Roughly, this is "flight or fight" response. It is a necessary and valuable emergency response to gear us up to deal with difficult situations. But it is intended for situations which come and then go again. In the modern world we can enter this emergency state almost continuously, and this is stress. When it goes on too long, it causes short-term symptoms plus a proven risk of major long-term illness. Here's an example.
Let’s say you’re reading this and suddenly you smell smoke and someone shouts, “Fire! Fire! Help me!”
Immediately a cascade of over two dozen hormones, including adrenaline, noradrenaline and cortisol begins to flood through the body. Your heart pumps faster, your breathing speeds up. This is Short Term Stress. It is the “flight or fight” response. It is valuable, natural and gears you for emergency action. Your pupils dilate so you can see better, your hearing becomes sharper, your blood will clot more easily. You become capable of great things: you can pick up an injured person and carry them and hardly notice the weight. You lose interest in food and sex - they don’t matter just now.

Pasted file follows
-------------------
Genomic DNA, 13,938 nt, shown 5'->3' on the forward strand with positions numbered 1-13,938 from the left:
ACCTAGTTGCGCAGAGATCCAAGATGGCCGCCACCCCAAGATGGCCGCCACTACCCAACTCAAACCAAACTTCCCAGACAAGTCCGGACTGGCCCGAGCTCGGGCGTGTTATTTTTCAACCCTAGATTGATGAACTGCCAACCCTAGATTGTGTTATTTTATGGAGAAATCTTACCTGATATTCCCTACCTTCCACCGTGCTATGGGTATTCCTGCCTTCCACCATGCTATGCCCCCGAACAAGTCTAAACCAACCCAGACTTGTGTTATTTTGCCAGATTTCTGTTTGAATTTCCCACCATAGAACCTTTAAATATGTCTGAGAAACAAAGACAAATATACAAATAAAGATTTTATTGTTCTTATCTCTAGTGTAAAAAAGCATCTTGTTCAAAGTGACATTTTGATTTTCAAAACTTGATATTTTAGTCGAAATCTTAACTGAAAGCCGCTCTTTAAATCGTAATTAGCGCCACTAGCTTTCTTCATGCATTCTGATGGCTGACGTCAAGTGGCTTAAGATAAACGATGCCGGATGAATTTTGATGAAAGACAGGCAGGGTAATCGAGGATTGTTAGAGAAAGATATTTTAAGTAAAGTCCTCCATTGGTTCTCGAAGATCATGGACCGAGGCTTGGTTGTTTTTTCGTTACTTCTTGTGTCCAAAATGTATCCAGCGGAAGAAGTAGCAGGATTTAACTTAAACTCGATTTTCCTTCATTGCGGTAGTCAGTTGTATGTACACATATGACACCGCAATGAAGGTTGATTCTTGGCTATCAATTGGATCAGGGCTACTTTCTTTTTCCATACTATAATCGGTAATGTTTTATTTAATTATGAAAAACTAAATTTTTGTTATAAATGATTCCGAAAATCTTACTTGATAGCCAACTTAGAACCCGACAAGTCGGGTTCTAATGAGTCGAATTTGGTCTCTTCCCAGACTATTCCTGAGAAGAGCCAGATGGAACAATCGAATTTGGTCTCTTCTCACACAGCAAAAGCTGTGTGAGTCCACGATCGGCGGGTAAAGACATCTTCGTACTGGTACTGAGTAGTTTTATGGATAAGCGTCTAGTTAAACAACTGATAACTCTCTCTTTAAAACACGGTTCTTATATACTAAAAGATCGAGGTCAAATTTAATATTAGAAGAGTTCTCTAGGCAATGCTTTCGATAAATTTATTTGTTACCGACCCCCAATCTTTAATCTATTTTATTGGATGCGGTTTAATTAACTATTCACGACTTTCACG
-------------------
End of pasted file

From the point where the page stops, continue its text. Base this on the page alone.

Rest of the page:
And you develop “emergency thinking”. Your mind focuses down to the essentials for survival. You see danger everywhere. You tend to see everything in black and white as safe or unsafe, with no in between. If you are in an earthquake, or being attacked by wild dogs, this is how your thoughts naturally run. It’s appropriate to think like this in an emergency, but it eats you up if you think like this every day.